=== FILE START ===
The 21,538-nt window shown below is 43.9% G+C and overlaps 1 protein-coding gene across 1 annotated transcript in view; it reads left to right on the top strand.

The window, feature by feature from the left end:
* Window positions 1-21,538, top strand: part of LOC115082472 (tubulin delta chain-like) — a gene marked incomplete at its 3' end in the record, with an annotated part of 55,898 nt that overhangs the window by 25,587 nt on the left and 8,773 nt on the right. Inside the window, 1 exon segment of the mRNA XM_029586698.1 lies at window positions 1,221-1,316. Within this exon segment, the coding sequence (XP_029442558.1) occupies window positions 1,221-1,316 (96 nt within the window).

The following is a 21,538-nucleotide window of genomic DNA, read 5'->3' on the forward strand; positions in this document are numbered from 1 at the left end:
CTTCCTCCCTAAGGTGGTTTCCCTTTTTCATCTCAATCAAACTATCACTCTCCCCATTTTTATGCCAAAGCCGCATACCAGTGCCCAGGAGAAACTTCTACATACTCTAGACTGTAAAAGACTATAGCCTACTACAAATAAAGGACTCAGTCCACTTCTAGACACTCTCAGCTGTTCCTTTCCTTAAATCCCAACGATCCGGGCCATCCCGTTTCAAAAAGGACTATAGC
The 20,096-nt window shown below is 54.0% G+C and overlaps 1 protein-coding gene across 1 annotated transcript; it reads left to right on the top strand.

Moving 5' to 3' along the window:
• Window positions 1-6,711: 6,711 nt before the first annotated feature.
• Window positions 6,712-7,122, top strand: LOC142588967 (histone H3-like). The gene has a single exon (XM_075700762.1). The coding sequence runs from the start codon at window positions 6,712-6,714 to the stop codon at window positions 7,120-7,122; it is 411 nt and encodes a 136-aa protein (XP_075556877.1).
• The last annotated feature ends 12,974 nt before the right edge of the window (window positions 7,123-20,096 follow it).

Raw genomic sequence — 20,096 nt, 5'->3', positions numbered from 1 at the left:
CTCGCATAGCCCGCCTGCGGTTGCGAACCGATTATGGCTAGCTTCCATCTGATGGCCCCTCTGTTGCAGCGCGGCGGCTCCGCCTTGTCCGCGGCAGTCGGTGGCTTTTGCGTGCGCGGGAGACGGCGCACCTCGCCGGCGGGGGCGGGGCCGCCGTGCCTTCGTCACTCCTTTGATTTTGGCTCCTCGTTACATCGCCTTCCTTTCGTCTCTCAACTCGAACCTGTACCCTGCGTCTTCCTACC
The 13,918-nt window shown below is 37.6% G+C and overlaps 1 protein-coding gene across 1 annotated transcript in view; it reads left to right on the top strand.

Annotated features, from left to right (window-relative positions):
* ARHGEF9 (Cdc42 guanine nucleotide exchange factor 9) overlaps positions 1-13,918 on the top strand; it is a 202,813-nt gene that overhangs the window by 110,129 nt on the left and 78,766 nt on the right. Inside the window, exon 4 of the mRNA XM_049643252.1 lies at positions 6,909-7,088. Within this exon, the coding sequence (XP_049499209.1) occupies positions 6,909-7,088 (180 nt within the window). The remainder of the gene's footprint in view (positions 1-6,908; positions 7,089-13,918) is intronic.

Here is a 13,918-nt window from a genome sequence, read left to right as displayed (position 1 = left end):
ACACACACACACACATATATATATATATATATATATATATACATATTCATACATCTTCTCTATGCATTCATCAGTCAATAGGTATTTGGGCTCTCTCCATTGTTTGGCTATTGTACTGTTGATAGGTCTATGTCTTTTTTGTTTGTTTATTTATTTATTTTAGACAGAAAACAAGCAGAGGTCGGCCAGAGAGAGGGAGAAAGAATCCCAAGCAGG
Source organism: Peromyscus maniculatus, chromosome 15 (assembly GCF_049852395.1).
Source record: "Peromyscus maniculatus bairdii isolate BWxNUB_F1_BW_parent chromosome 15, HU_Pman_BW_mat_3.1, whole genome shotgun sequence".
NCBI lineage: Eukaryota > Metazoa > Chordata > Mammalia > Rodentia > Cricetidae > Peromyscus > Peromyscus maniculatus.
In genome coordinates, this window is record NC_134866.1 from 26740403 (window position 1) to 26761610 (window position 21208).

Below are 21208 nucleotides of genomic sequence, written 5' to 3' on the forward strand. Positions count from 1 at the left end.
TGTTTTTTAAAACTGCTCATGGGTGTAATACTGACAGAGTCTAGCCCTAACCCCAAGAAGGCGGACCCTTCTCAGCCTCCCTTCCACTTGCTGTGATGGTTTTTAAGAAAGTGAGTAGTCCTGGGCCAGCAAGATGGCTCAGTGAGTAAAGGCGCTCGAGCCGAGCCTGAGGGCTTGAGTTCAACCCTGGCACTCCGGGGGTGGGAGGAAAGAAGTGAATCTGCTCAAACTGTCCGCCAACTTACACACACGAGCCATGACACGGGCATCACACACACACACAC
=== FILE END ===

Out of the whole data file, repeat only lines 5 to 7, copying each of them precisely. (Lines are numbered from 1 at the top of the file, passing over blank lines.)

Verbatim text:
CTTCCTCCCTAAGGTGGTTTCCCTTTTTCATCTCAATCAAACTATCACTCTCCCCATTTTTATGCCAAAGCCGCATACCAGTGCCCAGGAGAAACTTCTACATACTCTAGACTGTAAAAGACTATAGCCTACTACAAATAAAGGACTCAGTCCACTTCTAGACACTCTCAGCTGTTCCTTTCCTTAAATCCCAACGATCCGGGCCATCCCGTTTCAAAAAGGACTATAGC
The 20,096-nt window shown below is 54.0% G+C and overlaps 1 protein-coding gene across 1 annotated transcript; it reads left to right on the top strand.

Moving 5' to 3' along the window: